April Fool’s Day in WWII

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Although the world was going through one of the darkest era’s in its existence , there was still a sense of humour prevailing. For many it was this sense of humour which was all that remained of their humanity.

Below are some examples of April Fool#s day hoaxes during WWII.

On April 1 1943

The Kingsport Times (of Kingsport, Tennessee) ran a photo on its front page of what it said was Field Marshal Erwin Rommel’s “escape ship,” spotted going down the local Holston River. It said the ship had entered the Holston River by way of the Gulf of Mexico.1943rommel_lg

“ROMMEL RUNS UP REEDY CREEK — In the absence of the Tennessee State Guard from Kingsport due to training at Camp Forrest, a hurry-up call was placed today for the Piney Flats Regulars and the Bays Mountain Reserves to rush to Kingsport to prevent Field Marshal Rommel’s escape ship, seen here going down the Holston River, from using Reedy Creek as an “escape corridor.” The escape ship from Tunisia was reported to have entered the Holston River by way of the Gulf of Mexico. Now turn the paper upside down for the rest of the story.

(upside-down text:)
We’re sorry, it wasn’t Reedy Creek after all. It was salt river — and we ain’t fooling on that last — even though it is April Fool Day.”

 

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Here is what the Kingsport Times’ photographer, Ronnie Ezell, claims is the prize picture of the year (well, day anyway). He says this plane sliced the steeple at the First Presbyterian Church and despite the condition of the airplane’s wing fluttered off in the direction of Gate City. (Or maybe the photographer said he was the one who had just fluttered in from Gate City.)” [Kingsport Times (Tennessee) – Apr 1, 1942]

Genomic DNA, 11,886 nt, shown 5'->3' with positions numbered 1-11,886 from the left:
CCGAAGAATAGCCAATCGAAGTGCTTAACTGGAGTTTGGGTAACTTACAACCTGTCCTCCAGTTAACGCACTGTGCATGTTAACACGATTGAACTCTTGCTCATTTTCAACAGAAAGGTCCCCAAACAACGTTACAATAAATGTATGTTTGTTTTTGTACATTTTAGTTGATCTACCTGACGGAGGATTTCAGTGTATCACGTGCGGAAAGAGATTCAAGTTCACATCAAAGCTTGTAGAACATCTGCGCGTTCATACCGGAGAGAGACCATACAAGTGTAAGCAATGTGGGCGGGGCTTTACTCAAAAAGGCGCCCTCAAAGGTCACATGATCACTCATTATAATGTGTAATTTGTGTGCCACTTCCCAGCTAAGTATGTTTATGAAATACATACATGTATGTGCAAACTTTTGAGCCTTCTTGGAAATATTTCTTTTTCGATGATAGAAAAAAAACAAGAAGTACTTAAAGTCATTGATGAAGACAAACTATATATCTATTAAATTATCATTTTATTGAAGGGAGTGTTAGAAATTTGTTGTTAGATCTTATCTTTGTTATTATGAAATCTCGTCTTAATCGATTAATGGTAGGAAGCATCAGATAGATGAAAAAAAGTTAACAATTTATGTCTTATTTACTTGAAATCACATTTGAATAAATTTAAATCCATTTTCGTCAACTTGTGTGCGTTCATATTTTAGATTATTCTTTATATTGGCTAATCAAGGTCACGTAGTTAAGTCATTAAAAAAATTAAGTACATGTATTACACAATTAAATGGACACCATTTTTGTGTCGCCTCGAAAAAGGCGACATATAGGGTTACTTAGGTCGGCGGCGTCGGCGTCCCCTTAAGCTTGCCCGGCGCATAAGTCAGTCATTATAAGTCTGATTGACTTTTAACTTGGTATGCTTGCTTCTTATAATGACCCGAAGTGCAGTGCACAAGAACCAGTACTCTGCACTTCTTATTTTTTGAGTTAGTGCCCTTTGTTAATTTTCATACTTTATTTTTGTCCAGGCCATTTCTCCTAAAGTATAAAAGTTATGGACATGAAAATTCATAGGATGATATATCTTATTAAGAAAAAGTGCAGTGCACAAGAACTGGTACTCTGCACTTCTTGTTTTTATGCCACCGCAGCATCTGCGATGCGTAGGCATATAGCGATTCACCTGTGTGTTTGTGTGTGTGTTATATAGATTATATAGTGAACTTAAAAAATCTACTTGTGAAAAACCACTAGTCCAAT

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“Fun-loving Americans spend about $8,000,000 a year on tricky gadgets which make good fun on April Fool’s Day. Here are a few you should watch out for this year: Plate Lifter — Your blueplate gets a bouncing wanderlust; Hot Salt — It comes out pepper; Inseparable Saucer — Sticks to cup; Tough Doughnut — A rubber sinker; Dribble Glass — April showers.” [AP Features April 1 1944]

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Radio-Craft magazine, in an article credited to Grego Banshuk, announced what it declared was “the biggest development in television up to now” — the Visie-Talkie. It was a portable television handset. In other words, a handheld videophone.

Banshuk explained that the device had been made possible by the invention of “non-scanning television” technology, which involved “thousands of fine wires… bunched very close together.”

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April Fools day pranks during WWII

Although the world was going through one of the darkest era’s in its existence , there was still a sense of humour prevailing. For many it was this sense of humour which was all that remained of their humanity.

Black Bombers    (April Fool’s Day – 1941)